The Life of Objects
“. . . will reward a patient, reflective reader.”
In 1938 young lacemaker meets a “foreign lady in Ireland for the hunting.” This exotic woman, Cuban-born, proves to be a countess. She invites Beatrice to accompany her back to Germany.
So begins this novel, which will transport this girl into womanhood during the next six dramatic years.
The countess requests Beatrice’s passport for safekeeping. Soon they reach the estate of the countess’ former lover, Felix Metzenberg. He and his wife, Dorothea, take in Beatrice, and soon the events of the war overtake them all.
Susanna Moore filters the results of “hundreds of journals and memoirs” into this novel,keeping Beatrice as its observer, the center of the events in the Metzenbergs’ house in Berlin and then their estate, the Yellow Palace, with the Night Wood surrounding its park.
This situation leads Beatrice to wonder if she’s been bewitched; she feels as if the Countess Inéz Hartenfels takes her off into “a distant kingdom where I would live in an enchanted forest and spin flax into gold.”
The next year, one of her first sentences spoken to her Jewish tutor in his native language of German turns out: “It’s the beginning of a fairy tale.” Herr Elias warns: “Don’t think that you’ll escape every time, fräulein.” Beatrice watches her predicament as the Reich increases in power.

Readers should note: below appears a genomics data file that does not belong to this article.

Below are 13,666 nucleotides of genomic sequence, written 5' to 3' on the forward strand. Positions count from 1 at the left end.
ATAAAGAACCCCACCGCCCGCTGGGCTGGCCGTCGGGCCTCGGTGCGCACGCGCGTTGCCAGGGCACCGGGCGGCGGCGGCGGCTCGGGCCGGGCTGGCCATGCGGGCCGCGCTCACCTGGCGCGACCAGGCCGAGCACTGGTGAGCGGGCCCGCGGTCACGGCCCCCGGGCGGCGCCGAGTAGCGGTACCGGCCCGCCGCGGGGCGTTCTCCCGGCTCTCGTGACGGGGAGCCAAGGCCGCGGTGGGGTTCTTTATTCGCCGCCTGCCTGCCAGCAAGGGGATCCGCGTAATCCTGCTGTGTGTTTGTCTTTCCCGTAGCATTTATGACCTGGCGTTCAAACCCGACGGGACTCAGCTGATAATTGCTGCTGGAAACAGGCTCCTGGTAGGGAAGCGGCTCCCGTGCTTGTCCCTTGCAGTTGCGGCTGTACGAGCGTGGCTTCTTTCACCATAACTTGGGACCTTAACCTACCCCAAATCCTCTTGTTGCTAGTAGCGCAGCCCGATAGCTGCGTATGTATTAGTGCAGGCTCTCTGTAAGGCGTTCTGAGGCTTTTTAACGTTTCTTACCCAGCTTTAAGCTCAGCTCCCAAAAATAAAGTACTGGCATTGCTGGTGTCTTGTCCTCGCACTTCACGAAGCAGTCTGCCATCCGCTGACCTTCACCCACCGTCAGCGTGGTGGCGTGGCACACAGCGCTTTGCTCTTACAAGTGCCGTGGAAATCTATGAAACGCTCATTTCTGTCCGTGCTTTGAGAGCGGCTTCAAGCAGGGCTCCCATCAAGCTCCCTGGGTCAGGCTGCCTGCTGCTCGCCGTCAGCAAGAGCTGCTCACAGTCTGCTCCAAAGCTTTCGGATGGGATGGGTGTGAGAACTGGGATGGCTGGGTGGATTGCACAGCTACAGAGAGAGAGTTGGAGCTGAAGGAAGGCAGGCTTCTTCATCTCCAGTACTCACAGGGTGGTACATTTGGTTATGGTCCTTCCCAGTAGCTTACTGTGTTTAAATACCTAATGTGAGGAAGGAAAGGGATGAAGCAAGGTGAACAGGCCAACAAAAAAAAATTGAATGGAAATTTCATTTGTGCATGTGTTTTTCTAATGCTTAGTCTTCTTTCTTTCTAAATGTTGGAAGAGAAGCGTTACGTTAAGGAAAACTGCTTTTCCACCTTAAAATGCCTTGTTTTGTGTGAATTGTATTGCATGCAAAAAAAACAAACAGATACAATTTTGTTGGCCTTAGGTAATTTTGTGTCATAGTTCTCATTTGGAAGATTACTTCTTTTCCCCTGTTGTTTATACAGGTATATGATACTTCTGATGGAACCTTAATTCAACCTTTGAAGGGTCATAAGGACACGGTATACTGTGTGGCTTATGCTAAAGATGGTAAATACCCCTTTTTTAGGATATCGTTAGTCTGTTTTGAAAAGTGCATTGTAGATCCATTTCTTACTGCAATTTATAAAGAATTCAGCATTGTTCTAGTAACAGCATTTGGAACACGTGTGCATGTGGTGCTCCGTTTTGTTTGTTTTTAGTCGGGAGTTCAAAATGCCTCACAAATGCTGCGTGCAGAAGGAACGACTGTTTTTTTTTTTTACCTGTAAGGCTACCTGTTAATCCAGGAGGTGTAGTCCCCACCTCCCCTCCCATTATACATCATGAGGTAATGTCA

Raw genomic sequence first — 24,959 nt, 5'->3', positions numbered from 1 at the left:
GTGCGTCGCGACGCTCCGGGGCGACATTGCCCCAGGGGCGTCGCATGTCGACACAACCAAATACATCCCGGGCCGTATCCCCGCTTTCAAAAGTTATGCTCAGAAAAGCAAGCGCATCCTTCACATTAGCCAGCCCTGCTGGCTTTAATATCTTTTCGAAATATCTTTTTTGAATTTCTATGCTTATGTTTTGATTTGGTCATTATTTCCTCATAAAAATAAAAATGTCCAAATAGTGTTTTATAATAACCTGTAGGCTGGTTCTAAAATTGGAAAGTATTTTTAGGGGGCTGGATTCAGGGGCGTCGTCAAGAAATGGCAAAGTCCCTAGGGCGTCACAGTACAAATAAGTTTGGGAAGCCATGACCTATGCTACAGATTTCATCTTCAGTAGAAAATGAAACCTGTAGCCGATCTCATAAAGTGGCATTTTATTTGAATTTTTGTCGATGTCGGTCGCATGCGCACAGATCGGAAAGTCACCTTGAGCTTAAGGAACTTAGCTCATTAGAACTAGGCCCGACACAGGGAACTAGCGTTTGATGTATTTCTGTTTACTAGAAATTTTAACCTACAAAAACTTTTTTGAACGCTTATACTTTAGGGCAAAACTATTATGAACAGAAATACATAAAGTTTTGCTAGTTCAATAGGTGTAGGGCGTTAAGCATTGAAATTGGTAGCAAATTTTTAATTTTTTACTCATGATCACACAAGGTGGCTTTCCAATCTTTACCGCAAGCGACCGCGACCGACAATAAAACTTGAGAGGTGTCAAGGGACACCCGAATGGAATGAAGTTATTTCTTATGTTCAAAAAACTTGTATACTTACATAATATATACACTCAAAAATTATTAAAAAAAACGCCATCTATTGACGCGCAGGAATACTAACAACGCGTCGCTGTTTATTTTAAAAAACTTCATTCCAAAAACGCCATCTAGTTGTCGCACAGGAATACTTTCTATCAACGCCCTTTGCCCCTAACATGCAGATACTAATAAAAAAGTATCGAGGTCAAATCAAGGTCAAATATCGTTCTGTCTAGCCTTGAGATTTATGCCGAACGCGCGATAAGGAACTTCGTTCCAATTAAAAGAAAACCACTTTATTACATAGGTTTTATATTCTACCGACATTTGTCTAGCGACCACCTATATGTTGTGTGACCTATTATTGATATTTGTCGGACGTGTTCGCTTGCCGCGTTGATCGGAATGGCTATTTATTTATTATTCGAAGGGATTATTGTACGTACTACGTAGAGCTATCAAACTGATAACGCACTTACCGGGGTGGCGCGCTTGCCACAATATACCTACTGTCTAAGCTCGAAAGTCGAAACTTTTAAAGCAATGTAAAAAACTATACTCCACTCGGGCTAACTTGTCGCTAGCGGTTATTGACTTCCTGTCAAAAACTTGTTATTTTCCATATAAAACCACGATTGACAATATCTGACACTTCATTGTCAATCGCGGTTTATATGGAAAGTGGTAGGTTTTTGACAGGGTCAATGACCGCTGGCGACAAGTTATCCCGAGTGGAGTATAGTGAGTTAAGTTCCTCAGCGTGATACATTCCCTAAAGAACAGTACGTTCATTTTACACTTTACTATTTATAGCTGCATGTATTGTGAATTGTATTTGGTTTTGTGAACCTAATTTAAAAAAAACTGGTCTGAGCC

She assists as the lord of the manor, Felix, begins to take advantage of his storehouse of art to help the refugees—escaped slave laborers and prisoners of war, displaced persons, widows, conscripted workers—who begin to gather around the estate.
The Yellow Palace in a night of bombing is destroyed: “statues lay in a tumble of arms and heads.” A Berlin visit leaves Beatrice in no steadier surroundings. “Black devils stood in silhouette before the burning buildings.” Yet another dwelling in the Metzenbergs’ ancestral demesne of Lowenberg survives for shelter, and the household of Beatrice and those working on the estate finds protection as the Reich totters and the Gestapo hovers.
Each chapter of her tale spans a year. At first, the war remains distant, eerie by its effects more felt by others rather than those on the estate. Gradually, the forces increase in volume and terror until the Nazis flock around the Night Wood and the manse in disarray, and then the Red Army thunders in. The Pavilion, the holdout for the family, succumbs. “Not Ovid, but the Brothers Grimm,” Beatrice reflects. “We are rat catchers, bewitched swans, witches.” All are reduced to poverty and want.
Yet she insists that she has come of age, out of her shell of lacemaking and needlework, by taking the chance to leave Ireland for this chaos. “The war had given me a life,” she concludes. She learns why her passport was safeguarded, and the uses to which Felix’s treasure trove had been put. Out of these compromises with what war exacts, Beatrice learns the costs of her hard-won maturity.
Susanna Moore employs a spare, stoic tone as Beatrice relates her experiences. The Life of Objects lacks the frenetic, first-person wallowing in triumph, sentiment, or despair dominating many war narratives. Perhaps Ms. Moore has so thoroughly interspersed the fears of the hundreds in the memoirs she has scoured, filling Beatrice and her comrades with their indirect pain until the anguish eases into scrutiny and calm tones of endurance.
This detached quality may direct its appeal more toward readers of nuanced, careful fiction. A distance remains even as Beatrice tells of a litany of horrors and an erosion of beauty. For that audience, this steady, coolly conveyed report from the collapse of the Reich and the coming of the Communist regime to East Germany will reward a patient, reflective reader.